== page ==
One of the special features of Lithuanian Tatar culture is that narrow ethnic rites are always closely intertwined with inter-Islamic ones. We cannot imagine their culture without sharing the alms of Muslim rites such as reading the Quran and prayers. These rites form the
basis during naming, during weddings, during funerals, at the commemoration of the day of the dead, and etc.
Currently, Lithuanian Tatars live in three countries – Belarus, Lithuania and Poland.
In independent Lithuania, the tradition of periodically organized international conferences, dedicated to the research of Lithuanian Tatar history, culture, writing and religion, was born.
– 610th Anniversary of the Settlement of Tatars and Karaims in the Grand Duchy of Lithuania (the 13th–15th of September 2007, Vilnius University);
– Turks’ History and Culture in Lithuania. Dedicated to the 615th Anniversary of the Settlement of Tatars and Karaims in the Grand Duchy of Lithuania (the 29th–31st of May 2013, Vilnius University);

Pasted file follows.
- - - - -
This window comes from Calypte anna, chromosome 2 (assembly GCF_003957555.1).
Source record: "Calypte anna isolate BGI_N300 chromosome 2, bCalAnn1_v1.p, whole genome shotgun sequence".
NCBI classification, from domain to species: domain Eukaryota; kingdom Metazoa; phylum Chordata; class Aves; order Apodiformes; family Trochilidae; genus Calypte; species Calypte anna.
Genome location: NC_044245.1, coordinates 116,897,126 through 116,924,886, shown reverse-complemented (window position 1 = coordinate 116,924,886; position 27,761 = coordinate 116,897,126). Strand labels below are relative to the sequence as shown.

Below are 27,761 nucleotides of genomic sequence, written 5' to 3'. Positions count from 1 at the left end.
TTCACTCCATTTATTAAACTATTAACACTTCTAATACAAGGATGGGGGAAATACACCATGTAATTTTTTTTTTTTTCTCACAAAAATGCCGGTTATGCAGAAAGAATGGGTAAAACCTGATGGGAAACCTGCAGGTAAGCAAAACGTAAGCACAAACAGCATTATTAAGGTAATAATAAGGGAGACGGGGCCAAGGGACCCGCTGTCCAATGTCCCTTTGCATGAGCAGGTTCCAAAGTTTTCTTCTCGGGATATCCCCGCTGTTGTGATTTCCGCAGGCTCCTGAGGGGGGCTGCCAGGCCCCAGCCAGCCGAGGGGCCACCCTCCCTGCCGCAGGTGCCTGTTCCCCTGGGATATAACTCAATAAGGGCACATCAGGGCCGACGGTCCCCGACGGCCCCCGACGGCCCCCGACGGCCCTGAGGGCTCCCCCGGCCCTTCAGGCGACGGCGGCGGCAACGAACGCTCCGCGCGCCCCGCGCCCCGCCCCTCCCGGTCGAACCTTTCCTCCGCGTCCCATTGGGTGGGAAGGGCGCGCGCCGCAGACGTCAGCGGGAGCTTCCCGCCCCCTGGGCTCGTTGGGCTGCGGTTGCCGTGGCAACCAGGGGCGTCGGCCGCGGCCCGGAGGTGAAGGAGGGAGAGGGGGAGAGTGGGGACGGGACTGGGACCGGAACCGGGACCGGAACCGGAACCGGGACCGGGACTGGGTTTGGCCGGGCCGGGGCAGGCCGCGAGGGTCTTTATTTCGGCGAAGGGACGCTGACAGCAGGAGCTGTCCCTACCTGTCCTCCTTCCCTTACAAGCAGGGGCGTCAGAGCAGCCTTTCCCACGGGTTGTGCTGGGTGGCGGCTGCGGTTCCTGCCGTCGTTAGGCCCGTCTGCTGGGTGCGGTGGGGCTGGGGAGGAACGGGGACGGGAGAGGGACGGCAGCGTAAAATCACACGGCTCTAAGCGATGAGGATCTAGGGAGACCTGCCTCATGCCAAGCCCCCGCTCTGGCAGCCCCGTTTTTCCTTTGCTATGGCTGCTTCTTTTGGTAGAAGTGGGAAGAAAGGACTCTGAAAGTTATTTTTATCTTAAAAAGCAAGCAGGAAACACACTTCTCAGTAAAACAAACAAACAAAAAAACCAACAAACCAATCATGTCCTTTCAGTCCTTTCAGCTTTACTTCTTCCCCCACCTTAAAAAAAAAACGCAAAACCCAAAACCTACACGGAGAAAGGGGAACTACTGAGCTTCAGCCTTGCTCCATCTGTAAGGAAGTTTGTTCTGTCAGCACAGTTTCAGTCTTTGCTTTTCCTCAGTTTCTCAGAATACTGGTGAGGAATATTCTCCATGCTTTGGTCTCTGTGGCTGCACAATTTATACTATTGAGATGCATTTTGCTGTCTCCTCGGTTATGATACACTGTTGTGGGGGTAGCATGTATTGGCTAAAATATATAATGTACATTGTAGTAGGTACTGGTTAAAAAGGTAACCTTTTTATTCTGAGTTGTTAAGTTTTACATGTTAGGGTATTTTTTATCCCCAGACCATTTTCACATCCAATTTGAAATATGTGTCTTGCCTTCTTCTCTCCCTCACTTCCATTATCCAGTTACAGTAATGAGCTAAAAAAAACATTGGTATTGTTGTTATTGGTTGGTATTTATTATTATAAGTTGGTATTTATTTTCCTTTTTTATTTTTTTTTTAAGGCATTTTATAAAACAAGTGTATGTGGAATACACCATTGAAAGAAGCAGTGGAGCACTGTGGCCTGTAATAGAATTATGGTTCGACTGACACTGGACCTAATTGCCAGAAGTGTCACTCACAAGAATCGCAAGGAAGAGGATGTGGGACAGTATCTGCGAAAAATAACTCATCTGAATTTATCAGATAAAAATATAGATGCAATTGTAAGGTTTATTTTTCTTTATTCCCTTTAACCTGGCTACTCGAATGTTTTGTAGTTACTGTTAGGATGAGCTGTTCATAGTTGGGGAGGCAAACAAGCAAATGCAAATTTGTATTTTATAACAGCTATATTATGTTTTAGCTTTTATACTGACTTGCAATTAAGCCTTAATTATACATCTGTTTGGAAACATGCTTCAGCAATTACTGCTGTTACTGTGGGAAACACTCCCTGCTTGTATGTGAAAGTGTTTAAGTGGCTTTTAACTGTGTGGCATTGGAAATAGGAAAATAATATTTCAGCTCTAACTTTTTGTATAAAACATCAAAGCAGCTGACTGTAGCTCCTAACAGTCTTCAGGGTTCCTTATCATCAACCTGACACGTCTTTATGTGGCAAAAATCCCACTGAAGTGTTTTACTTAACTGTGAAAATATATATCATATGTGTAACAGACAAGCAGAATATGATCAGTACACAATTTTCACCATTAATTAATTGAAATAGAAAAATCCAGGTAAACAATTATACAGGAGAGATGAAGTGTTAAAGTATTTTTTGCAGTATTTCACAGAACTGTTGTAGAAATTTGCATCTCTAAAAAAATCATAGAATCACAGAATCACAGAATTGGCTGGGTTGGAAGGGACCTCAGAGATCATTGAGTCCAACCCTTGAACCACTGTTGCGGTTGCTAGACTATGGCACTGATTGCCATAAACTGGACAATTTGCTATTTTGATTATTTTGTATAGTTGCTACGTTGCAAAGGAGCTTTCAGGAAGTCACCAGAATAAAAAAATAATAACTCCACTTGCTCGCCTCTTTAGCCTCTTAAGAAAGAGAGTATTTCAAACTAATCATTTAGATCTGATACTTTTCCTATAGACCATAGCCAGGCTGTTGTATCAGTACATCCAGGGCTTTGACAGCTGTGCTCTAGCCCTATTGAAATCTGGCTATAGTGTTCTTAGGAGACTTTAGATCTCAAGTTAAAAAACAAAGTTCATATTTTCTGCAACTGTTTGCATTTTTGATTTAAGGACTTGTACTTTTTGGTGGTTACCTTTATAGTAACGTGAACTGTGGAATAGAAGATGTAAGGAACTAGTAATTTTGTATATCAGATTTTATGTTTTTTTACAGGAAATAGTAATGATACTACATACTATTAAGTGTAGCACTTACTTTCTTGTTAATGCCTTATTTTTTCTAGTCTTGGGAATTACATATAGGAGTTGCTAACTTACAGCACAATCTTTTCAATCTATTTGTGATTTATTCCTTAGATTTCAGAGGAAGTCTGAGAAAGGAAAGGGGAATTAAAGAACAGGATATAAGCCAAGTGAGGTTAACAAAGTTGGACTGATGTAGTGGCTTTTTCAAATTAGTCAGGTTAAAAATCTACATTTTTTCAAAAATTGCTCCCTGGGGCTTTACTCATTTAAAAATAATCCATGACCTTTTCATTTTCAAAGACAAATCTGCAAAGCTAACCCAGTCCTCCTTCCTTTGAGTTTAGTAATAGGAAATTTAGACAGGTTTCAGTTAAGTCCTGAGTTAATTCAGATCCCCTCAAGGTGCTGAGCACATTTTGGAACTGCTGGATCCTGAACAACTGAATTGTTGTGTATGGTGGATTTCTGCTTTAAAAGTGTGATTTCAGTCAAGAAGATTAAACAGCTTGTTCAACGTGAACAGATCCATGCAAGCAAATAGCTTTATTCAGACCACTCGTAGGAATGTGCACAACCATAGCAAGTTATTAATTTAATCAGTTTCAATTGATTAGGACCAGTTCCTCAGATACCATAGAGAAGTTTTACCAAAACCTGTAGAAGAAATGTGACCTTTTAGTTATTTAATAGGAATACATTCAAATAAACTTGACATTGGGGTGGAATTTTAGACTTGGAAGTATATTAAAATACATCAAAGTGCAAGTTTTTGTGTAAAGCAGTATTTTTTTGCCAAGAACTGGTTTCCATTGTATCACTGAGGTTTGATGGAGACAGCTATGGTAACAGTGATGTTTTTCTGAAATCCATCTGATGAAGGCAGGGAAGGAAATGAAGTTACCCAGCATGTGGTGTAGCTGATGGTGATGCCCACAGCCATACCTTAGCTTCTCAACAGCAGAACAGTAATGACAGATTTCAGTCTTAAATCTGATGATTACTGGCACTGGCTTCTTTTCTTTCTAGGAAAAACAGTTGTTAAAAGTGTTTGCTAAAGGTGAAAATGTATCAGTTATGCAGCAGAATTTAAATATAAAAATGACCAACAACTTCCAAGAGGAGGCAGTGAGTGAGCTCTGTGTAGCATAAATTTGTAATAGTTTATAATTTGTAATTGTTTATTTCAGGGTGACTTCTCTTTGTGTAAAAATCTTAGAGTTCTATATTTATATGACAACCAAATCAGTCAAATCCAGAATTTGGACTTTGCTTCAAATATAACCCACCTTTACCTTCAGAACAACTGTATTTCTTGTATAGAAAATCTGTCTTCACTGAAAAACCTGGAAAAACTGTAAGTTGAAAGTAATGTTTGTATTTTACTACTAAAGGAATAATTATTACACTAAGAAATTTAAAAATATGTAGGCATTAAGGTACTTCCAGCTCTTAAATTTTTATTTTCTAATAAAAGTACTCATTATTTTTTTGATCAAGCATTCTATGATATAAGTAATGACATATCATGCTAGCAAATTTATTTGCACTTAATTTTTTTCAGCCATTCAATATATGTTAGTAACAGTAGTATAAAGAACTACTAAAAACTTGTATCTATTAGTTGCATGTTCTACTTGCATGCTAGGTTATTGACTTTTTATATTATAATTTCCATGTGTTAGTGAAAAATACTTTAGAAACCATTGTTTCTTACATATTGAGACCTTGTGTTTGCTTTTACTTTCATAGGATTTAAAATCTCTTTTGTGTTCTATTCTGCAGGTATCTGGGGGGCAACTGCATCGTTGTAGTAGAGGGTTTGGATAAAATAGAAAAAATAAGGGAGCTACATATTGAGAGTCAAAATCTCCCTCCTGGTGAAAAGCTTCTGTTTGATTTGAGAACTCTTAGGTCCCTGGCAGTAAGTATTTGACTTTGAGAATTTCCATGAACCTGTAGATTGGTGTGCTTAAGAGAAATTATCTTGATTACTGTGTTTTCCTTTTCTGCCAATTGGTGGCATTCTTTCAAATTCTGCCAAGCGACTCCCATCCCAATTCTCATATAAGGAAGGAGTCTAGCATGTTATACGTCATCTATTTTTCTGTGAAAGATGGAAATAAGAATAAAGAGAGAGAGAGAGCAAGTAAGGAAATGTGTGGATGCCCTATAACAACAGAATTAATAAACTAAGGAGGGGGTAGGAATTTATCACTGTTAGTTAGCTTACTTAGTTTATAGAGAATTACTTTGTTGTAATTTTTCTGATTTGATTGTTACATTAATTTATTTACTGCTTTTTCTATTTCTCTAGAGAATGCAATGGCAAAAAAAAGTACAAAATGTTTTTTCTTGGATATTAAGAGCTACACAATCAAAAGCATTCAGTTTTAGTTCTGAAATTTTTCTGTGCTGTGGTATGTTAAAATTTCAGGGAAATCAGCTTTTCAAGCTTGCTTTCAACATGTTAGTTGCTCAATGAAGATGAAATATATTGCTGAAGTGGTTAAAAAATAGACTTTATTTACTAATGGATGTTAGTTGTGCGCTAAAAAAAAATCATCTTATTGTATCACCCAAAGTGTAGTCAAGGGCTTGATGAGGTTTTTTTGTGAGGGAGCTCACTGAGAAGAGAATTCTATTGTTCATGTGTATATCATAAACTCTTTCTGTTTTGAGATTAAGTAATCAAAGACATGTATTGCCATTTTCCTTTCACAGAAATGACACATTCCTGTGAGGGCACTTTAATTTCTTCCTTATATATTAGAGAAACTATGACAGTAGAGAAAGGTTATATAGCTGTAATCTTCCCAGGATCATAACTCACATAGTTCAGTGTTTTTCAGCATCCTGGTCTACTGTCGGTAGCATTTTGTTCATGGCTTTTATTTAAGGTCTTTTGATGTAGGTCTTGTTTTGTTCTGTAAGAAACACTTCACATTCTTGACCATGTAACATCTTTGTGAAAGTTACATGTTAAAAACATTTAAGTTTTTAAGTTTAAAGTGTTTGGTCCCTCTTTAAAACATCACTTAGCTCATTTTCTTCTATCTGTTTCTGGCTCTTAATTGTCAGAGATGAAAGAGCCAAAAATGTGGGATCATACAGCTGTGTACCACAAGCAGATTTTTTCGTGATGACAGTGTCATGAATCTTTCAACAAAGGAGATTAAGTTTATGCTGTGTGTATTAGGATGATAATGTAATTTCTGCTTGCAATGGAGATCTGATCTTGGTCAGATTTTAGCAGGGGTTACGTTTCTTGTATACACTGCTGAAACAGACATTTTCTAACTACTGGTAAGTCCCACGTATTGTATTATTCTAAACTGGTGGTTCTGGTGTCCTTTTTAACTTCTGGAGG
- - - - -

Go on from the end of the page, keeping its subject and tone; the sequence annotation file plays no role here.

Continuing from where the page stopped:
– Manuscripts of Lithuanian Tatars – National Treasure, dedicated to the 100th Anniversary of the Discovery of Ivan Lutskevich’s Kitab (the 19th–20th of May 2015, Vilnius University);
– Tatars-Muslims in the Grand Duchy of Lithuania: Past, Present and Future. Commemorating the 620th Anniversary of Tatars’ History, Religion and Culture in Belarus, Lithuania and Poland (the 29th–30th of June 2017, Vilnius University, Nicolaus Copernicus University in Toruń, Tatar Community of Vilnius County);